1. If books will be distributed mostly in digital form and authors must increasingly bear the responsibility for marketing their books themselves, what will be the role of book publishers?

2. Do Twitter and Facebook really promote and sell books?

On the first question, the jury is still way out. Before, publishers acted as the gatekeepers, the filter for the reading public. However, with publishers taking fewer risks and releasing fewer titles (and paying authors less for them), anything can happen at this point. Well-known authors may well decide to act as their own publishers. New or riskier authors who are comfortable with technology and self-marketing may opt for self-distribution.

On the second question, the comments were far more concrete.  Here are the publishing pro’s tips for successful Facebook and Twitter efforts around a book:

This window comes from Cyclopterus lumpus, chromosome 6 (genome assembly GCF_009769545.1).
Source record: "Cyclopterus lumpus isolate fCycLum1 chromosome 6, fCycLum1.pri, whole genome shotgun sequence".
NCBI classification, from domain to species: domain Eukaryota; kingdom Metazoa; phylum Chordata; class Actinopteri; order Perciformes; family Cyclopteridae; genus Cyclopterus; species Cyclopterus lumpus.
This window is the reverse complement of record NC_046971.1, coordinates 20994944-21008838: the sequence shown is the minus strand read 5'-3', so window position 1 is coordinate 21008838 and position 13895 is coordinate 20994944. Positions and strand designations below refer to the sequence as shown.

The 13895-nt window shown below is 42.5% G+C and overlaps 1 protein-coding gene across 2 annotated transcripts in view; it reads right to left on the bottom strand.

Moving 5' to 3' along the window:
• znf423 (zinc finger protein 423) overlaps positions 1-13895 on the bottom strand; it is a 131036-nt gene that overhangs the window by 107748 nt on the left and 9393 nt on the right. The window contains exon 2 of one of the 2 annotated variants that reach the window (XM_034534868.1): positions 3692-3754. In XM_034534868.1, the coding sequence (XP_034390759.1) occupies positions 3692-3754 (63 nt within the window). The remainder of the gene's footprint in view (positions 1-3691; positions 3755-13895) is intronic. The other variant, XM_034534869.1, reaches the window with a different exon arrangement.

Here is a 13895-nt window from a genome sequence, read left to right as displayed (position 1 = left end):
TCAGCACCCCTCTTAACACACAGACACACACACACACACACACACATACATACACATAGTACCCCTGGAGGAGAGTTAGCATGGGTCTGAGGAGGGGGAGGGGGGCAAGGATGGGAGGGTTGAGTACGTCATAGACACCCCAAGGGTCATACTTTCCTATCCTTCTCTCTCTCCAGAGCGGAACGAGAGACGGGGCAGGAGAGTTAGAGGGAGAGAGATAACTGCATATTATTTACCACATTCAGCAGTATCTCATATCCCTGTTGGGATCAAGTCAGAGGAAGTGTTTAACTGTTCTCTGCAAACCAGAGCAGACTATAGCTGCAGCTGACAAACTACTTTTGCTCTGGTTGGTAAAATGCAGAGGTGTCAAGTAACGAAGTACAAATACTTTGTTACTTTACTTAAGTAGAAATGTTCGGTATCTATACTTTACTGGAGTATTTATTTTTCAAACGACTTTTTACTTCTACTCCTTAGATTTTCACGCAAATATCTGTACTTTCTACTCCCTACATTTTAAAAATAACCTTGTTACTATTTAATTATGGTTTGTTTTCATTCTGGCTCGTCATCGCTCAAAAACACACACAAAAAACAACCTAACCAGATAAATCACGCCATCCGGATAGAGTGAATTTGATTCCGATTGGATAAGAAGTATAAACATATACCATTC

• Approximately 1/3 of your posts should be personal; About 1/3 of your posts should offer something of value—a link to a thought-provoking or informative article or video; The final 1/3 can focus on the content of your  book. Regularly excerpt a few intriguing lines. Let people know where you are speaking, if you are appearing on a radio show, etc.
  • Try to make your tweets funny or controversial. They get retweeted the most.
  • Tweet the same message more than once a day-- as much as four times in a single day. People usually read only their most recent Twitter feeds. They could easily miss yours if you only give them one chance.